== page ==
18 Hours


In the third generation after we’d colonized the Douzaines Moons, the gems started appearing.

A sort of shimmering blood-blister, growing under a fingernail, usually, though about one in a five get it under a toenail, becoming a full-fledged gémmoire a few years after the first flush of hormonal puberty has settled in.

The First Ones to get the gems were naturally also the first to burst them. They became— they are— …their lives are complicated now. Can you imagine how it must have been for a First One? —thinking you were popping a blister only to find yourself falling out of time, reliving whatever Mère Temps had given you that day, tumbling through a past so recent you get seasick from the second-seeing?

I’d like to tell you how they work, to say something about chromatachronography (or is it chronochromatography?), but all we really know is that they do work. As the old song goes:

♪♫ Grab a hammer / crush your gem / smell their gas / blink, and find yourself / eighteen hours in the past ♫♪

Well, more or less. There was a point during the time of the First Ones when the scientists from Troisième tried to understand the gems, but after everyone realized they don’t grow back—once you realized you only get one shot to live yesterday over again—no one volunteered to have their gem removed for further study. Is it actual time travel? Is it projected consciousness? Is it all a hallucination? We’re not really sure.

“But don’t the gémmoire fuck with paradoxes and causality and shit like that?” Eh, fuck you. You only think time is as it is (tempus quo) because that’s how it works where you’re from. In the grand design of the vast and horrible plexi-uni-multiverse, there are as many exceptions as there are rules. Time is very much a local phenomena, with each star system ticking away to its own kind of clock. We’re usually far enough away from each other that it all washes out to a galactic constant, but that’s just entropy— everything fades to gray in the end. And anyway, what I do in my home, in my hometown, in my Home County, on my Home Moon (7ème, représ!), can’t really affect you, anyway. None of us are royalty or government or maîtres out here in the Douzaines. We’re a loose collection of moshavim and kibbutzim, who founded the Moons by accident when we were fleeing some repressive regime somewhen ago (it’s been over four hundred years now, who can remember that far back?). And it’s not like any of us have access to Systemic Weapons or a Temporal Cleave or anything like that. I mean, you know how it is— you’re a boring-ass putain like me. If you re-did the last eighteen hours, do you really think you could change anyone but yourself?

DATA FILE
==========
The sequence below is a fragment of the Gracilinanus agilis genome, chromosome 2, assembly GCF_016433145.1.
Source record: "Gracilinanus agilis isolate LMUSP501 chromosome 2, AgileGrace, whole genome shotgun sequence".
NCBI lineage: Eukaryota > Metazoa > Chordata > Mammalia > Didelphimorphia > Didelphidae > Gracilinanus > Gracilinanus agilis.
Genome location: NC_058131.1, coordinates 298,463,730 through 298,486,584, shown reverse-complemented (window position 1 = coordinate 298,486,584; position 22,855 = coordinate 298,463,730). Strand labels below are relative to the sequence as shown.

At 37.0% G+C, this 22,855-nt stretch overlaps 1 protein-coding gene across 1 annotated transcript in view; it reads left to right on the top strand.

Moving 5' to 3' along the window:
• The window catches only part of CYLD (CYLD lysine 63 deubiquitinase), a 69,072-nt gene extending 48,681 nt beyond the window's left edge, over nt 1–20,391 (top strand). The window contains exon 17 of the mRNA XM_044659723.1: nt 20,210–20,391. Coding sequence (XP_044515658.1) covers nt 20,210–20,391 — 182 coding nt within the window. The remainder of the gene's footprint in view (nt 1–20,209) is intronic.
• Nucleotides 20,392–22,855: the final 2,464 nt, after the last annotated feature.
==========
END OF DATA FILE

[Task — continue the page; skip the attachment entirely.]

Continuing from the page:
I mean, sure, you can change stuff, but not much. Hell, even changing your own actions is hard— did you just scratch your head? Did you really mean to do that? Would you scratch your head again if you could redo this moment? Two weeks from now, that scratch is going to develop into a dry patch that you’ll scratch even more until it bleeds and becomes infected and you come down with a fever. But you won’t know about that for another two weeks, so if you had to re-do today tomorrow, why would you even bother to change it? Very few of our actions have consequences immediate enough that an eighteen-hour do-over will make much of a difference.

So, mostly, people use the gems as a way to relive a particularly good day: your third wedding, the first birthday of your second child, the fourth time you really have an orgasm, a particularly good fifth of raki you drank to celebrate Laisser Lunes. … whatever twirls your beanie.

By the beginning of the Second Generation (Sapphires? Or is the second the Amethyst Generation?), a whole divination of gem signs had developed: is your gem on your left or right? Fourth finger, princess toe, or pinky? Or are you one of the rare delicate moon children with a gem on your thumb? About 1 in a million babies are born with two gems— are you one of them? (I’m a Left Pinky Seventh, as if you couldn’t tell!)